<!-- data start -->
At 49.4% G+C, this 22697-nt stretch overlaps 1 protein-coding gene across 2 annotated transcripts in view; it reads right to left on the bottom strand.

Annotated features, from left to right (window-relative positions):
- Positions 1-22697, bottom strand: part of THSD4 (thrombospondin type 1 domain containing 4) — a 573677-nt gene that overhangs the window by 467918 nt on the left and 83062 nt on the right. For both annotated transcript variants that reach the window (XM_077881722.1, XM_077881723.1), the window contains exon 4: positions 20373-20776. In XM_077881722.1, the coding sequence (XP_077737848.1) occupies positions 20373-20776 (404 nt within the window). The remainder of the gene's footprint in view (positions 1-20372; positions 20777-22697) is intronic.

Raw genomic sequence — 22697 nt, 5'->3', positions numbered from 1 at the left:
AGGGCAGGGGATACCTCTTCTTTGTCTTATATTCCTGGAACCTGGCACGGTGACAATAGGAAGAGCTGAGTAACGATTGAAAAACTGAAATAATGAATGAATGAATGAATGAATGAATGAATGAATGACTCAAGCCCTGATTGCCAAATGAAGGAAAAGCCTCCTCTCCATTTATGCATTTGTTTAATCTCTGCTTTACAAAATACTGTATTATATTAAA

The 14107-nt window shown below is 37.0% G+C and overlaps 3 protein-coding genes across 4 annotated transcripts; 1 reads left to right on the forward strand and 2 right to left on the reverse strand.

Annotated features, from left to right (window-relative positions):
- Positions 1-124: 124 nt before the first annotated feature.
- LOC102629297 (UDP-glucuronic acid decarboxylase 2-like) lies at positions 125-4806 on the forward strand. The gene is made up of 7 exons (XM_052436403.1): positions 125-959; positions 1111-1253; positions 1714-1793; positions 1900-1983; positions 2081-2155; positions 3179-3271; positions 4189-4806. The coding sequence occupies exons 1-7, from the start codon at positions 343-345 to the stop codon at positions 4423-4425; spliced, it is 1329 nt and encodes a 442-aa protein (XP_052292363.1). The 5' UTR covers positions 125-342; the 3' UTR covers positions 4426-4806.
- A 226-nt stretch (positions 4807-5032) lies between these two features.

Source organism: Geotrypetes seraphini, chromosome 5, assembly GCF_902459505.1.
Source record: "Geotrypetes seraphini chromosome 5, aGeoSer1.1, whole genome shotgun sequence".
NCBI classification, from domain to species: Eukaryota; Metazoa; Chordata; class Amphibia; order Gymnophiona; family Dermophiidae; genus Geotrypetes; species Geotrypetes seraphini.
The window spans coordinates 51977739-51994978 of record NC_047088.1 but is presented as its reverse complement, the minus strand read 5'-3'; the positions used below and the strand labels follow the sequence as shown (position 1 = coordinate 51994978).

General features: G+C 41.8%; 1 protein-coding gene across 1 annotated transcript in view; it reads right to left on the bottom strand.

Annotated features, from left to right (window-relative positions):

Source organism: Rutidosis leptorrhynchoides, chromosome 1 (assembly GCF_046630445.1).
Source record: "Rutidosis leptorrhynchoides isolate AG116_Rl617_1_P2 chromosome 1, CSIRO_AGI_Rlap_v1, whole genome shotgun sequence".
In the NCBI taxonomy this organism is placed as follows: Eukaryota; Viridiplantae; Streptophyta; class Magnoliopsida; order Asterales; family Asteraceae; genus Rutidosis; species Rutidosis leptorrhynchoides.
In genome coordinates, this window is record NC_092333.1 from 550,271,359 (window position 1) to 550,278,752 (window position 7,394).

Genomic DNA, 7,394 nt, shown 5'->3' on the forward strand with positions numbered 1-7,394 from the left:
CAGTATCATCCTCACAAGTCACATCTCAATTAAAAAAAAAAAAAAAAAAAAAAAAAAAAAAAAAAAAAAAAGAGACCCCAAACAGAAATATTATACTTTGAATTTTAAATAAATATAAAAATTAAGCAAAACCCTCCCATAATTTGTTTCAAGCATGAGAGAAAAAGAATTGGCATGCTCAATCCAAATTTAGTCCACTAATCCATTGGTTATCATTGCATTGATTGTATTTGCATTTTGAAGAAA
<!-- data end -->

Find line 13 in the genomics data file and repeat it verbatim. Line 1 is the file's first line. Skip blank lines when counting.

NCBI classification, from domain to species: Eukaryota; Metazoa; Chordata; class Amphibia; order Gymnophiona; family Dermophiidae; genus Geotrypetes; species Geotrypetes seraphini.